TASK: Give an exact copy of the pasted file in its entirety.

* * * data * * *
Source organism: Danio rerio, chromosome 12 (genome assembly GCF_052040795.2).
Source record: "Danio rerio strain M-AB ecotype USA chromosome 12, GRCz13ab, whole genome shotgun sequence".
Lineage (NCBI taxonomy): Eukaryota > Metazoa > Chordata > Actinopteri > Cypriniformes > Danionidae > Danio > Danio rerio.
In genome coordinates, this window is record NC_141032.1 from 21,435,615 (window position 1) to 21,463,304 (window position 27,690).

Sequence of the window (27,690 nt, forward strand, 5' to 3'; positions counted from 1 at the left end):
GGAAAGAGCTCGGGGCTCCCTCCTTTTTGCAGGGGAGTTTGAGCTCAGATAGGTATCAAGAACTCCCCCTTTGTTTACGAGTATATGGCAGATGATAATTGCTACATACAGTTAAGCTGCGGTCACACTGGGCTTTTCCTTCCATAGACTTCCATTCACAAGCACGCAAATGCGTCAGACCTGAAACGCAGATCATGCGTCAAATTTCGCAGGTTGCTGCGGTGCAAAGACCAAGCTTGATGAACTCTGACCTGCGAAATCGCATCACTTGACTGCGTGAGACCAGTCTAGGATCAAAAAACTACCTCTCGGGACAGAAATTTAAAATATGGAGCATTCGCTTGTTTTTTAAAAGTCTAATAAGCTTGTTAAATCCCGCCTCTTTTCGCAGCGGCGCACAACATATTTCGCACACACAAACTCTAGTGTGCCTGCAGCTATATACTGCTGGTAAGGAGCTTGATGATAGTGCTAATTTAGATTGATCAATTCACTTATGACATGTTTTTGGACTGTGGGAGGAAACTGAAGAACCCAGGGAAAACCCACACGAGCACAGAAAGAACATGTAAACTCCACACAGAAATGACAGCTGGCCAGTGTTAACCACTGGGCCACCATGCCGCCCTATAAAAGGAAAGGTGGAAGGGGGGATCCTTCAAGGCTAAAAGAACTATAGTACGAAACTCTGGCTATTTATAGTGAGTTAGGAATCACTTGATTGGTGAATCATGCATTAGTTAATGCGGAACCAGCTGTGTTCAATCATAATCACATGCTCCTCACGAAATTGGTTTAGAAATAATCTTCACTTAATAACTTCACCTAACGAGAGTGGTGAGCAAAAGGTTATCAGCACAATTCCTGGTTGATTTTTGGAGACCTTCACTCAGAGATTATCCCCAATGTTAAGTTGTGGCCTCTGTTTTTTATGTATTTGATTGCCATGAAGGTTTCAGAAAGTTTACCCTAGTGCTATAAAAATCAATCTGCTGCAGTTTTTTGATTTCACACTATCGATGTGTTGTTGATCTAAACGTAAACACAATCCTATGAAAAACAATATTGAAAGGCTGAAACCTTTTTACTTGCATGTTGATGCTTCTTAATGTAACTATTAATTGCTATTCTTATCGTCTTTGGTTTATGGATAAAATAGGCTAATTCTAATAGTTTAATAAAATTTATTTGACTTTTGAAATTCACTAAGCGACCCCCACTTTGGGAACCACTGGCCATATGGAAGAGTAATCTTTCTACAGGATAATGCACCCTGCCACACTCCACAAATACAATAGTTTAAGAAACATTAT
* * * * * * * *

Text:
Source organism: Danio rerio, chromosome 12 (genome assembly GCF_052040795.2).
Source record: "Danio rerio strain M-AB ecotype USA chromosome 12, GRCz13ab, whole genome shotgun sequence".
Lineage (NCBI taxonomy): Eukaryota > Metazoa > Chordata > Actinopteri > Cypriniformes > Danionidae > Danio > Danio rerio.
In genome coordinates, this window is record NC_141032.1 from 21,435,615 (window position 1) to 21,463,304 (window position 27,690).

Sequence of the window (27,690 nt, forward strand, 5' to 3'; positions counted from 1 at the left end):
GGAAAGAGCTCGGGGCTCCCTCCTTTTTGCAGGGGAGTTTGAGCTCAGATAGGTATCAAGAACTCCCCCTTTGTTTACGAGTATATGGCAGATGATAATTGCTACATACAGTTAAGCTGCGGTCACACTGGGCTTTTCCTTCCATAGACTTCCATTCACAAGCACGCAAATGCGTCAGACCTGAAACGCAGATCATGCGTCAAATTTCGCAGGTTGCTGCGGTGCAAAGACCAAGCTTGATGAACTCTGACCTGCGAAATCGCATCACTTGACTGCGTGAGACCAGTCTAGGATCAAAAAACTACCTCTCGGGACAGAAATTTAAAATATGGAGCATTCGCTTGTTTTTTAAAAGTCTAATAAGCTTGTTAAATCCCGCCTCTTTTCGCAGCGGCGCACAACATATTTCGCACACACAAACTCTAGTGTGCCTGCAGCTATATACTGCTGGTAAGGAGCTTGATGATAGTGCTAATTTAGATTGATCAATTCACTTATGACATGTTTTTGGACTGTGGGAGGAAACTGAAGAACCCAGGGAAAACCCACACGAGCACAGAAAGAACATGTAAACTCCACACAGAAATGACAGCTGGCCAGTGTTAACCACTGGGCCACCATGCCGCCCTATAAAAGGAAAGGTGGAAGGGGGGATCCTTCAAGGCTAAAAGAACTATAGTACGAAACTCTGGCTATTTATAGTGAGTTAGGAATCACTTGATTGGTGAATCATGCATTAGTTAATGCGGAACCAGCTGTGTTCAATCATAATCACATGCTCCTCACGAAATTGGTTTAGAAATAATCTTCACTTAATAACTTCACCTAACGAGAGTGGTGAGCAAAAGGTTATCAGCACAATTCCTGGTTGATTTTTGGAGACCTTCACTCAGAGATTATCCCCAATGTTAAGTTGTGGCCTCTGTTTTTTATGTATTTGATTGCCATGAAGGTTTCAGAAAGTTTACCCTAGTGCTATAAAAATCAATCTGCTGCAGTTTTTTGATTTCACACTATCGATGTGTTGTTGATCTAAACGTAAACACAATCCTATGAAAAACAATATTGAAAGGCTGAAACCTTTTTACTTGCATGTTGATGCTTCTTAATGTAACTATTAATTGCTATTCTTATCGTCTTTGGTTTATGGATAAAATAGGCTAATTCTAATAGTTTAATAAAATTTATTTGACTTTTGAAATTCACTAAGCGACCCCCACTTTGGGAACCACTGGCCATATGGAAGAGTAATCTTTCTACAGGATAATGCACCCTGCCACACTCCACAAATACAATAGTTTAAGAAACATTAT